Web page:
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[Lodash] thru() Method information and examples

Last Modified : 28 Feb, 2023 / Created : 28 Feb, 2023
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Let's learn about the thru() method, which is one of the methods in Lodash.




# Understanding Lodash thru() Method


The Lodash thru() method is used to perform or verify something specific in the middle of a continuous chain, using the dictionary meaning of the English word "through" or "to pass through" or "to continue."

The syntax is as follows:

_.thru(Function)

Although you can implement a specific function without using thru(), using it to perform an action, verify, or compare something in between the defined functions can be effective.

When executing thru(), you can receive the result of the upper chain as an argument through the internal function. You can then create and perform the desired function using this value and return it to the next chain.


! Examples of lodash thru()


Let's look at a simple example. Suppose we want to obtain the square of a series of consecutive numbers and remove values greater than 100. We can use thru() to filter the values, as shown below:
_.chain([3, 6, 9, 12, 15])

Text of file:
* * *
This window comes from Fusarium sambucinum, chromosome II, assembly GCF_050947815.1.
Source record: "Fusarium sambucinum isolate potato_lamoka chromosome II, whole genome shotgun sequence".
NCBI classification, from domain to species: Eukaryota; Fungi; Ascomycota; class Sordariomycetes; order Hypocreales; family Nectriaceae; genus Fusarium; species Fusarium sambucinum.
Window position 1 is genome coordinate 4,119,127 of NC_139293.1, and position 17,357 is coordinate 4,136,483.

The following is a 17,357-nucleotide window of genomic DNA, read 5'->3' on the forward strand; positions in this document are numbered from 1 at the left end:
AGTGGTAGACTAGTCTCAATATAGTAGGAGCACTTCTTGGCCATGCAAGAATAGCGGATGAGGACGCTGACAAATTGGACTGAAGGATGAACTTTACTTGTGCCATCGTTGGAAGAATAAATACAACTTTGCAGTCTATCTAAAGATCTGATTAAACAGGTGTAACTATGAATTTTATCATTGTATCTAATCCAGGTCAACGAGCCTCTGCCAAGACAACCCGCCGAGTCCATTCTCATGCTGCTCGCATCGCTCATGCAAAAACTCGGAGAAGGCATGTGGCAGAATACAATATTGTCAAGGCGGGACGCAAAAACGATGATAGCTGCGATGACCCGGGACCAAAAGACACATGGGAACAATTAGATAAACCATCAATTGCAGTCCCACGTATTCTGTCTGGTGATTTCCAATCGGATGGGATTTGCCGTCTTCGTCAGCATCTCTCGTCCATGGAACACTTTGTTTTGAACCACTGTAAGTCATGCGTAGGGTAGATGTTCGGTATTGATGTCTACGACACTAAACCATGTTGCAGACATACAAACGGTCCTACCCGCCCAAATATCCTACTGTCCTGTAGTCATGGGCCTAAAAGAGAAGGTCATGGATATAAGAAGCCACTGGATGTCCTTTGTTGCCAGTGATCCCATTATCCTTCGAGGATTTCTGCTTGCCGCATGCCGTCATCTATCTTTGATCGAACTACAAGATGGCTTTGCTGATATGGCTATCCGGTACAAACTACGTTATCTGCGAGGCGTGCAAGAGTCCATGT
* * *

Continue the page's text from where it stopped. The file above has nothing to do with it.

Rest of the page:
.map(n => Math.pow(n, 2))
.thru(myArray => myArray .filter(num => num < 100))
.value();

// Result
 [9, 36, 81]

As shown in the above example, using _.thru() in the middle to filter the values and obtain only values less than 100 is possible. Using thru() instead of using it independently can show how each function works in the overall process and different functional units.


! Conclusion


The Lodash thru() method is very similar to the tap() method, and both can be used for debugging or verification purposes. However, tap() does not modify the value after the function, while thru() does. Therefore, depending on the situation, you can choose to apply the appropriate method.

Another advantage of using thru() is that you can perform subsequent operations with the returned value in the middle, which can reduce the number of iterations used for filtering arrays, resulting in improved performance. For this reason, thru() can be considered a method that goes well with functional programming.

To summarize the advantages of thru(), they are as follows:

  • Convenience and performance benefits when inspecting or modifying results during work
  • Convenient for debugging or verification processes
  • Useful for passing the obtained results to the next process in the middle


We have learned about Lodash's thru() method up to this point.
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